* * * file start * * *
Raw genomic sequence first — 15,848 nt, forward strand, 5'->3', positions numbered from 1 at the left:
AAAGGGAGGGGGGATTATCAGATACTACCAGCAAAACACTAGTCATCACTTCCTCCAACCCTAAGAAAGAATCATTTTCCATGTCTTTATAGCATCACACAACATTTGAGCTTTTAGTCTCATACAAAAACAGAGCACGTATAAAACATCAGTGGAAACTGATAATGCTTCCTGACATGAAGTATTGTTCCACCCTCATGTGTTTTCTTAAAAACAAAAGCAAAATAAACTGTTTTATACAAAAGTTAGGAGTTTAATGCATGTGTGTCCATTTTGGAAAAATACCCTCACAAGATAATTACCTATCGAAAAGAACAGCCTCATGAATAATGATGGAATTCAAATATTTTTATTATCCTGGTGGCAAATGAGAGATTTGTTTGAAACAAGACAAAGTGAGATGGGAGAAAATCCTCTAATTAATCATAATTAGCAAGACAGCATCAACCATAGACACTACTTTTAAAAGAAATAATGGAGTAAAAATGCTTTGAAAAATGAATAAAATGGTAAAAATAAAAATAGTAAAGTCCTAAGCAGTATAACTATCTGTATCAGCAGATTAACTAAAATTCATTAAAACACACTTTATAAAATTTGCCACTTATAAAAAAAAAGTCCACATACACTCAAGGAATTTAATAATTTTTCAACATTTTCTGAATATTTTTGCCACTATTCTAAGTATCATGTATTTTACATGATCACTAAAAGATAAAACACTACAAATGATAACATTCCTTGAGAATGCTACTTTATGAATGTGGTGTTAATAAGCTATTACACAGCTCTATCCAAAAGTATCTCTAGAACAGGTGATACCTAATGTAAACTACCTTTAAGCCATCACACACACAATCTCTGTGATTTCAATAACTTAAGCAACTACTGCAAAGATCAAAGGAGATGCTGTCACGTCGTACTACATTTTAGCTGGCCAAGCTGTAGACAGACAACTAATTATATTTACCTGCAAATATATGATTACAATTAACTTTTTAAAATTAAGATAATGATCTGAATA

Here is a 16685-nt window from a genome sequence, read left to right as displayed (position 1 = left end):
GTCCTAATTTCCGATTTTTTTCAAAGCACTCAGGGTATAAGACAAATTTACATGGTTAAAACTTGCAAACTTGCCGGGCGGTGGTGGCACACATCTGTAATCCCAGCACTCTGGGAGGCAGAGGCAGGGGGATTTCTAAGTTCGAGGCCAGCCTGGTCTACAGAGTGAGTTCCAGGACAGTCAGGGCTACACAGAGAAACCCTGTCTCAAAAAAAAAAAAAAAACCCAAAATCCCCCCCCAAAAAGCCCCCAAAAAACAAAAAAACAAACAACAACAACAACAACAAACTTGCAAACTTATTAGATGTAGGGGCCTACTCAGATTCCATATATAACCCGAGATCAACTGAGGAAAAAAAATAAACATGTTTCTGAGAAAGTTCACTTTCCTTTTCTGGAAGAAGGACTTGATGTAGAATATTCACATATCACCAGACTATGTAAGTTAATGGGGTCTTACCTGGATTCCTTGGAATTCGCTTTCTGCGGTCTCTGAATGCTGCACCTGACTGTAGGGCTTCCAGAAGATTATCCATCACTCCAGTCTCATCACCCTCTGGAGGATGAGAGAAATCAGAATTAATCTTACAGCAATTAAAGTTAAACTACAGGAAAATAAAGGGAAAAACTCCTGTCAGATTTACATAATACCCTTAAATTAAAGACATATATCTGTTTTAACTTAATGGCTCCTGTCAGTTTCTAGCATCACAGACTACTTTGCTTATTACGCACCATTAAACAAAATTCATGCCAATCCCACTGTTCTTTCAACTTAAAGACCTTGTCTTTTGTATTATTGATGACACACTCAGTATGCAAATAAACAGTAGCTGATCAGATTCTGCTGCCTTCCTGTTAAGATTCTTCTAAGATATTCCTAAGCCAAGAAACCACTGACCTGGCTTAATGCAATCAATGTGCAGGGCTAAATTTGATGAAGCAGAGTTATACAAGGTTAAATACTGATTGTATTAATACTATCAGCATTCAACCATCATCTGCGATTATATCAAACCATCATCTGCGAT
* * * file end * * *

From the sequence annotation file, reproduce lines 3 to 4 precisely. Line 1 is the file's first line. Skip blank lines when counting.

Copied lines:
Here is a 16685-nt window from a genome sequence, read left to right as displayed (position 1 = left end):
GTCCTAATTTCCGATTTTTTTCAAAGCACTCAGGGTATAAGACAAATTTACATGGTTAAAACTTGCAAACTTGCCGGGCGGTGGTGGCACACATCTGTAATCCCAGCACTCTGGGAGGCAGAGGCAGGGGGATTTCTAAGTTCGAGGCCAGCCTGGTCTACAGAGTGAGTTCCAGGACAGTCAGGGCTACACAGAGAAACCCTGTCTCAAAAAAAAAAAAAAAACCCAAAATCCCCCCCCAAAAAGCCCCCAAAAAACAAAAAAACAAACAACAACAACAACAACAAACTTGCAAACTTATTAGATGTAGGGGCCTACTCAGATTCCATATATAACCCGAGATCAACTGAGGAAAAAAAATAAACATGTTTCTGAGAAAGTTCACTTTCCTTTTCTGGAAGAAGGACTTGATGTAGAATATTCACATATCACCAGACTATGTAAGTTAATGGGGTCTTACCTGGATTCCTTGGAATTCGCTTTCTGCGGTCTCTGAATGCTGCACCTGACTGTAGGGCTTCCAGAAGATTATCCATCACTCCAGTCTCATCACCCTCTGGAGGATGAGAGAAATCAGAATTAATCTTACAGCAATTAAAGTTAAACTACAGGAAAATAAAGGGAAAAACTCCTGTCAGATTTACATAATACCCTTAAATTAAAGACATATATCTGTTTTAACTTAATGGCTCCTGTCAGTTTCTAGCATCACAGACTACTTTGCTTATTACGCACCATTAAACAAAATTCATGCCAATCCCACTGTTCTTTCAACTTAAAGACCTTGTCTTTTGTATTATTGATGACACACTCAGTATGCAAATAAACAGTAGCTGATCAGATTCTGCTGCCTTCCTGTTAAGATTCTTCTAAGATATTCCTAAGCCAAGAAACCACTGACCTGGCTTAATGCAATCAATGTGCAGGGCTAAATTTGATGAAGCAGAGTTATACAAGGTTAAATACTGATTGTATTAATACTATCAGCATTCAACCATCATCTGCGATTATATCAAACCATCATCTGCGAT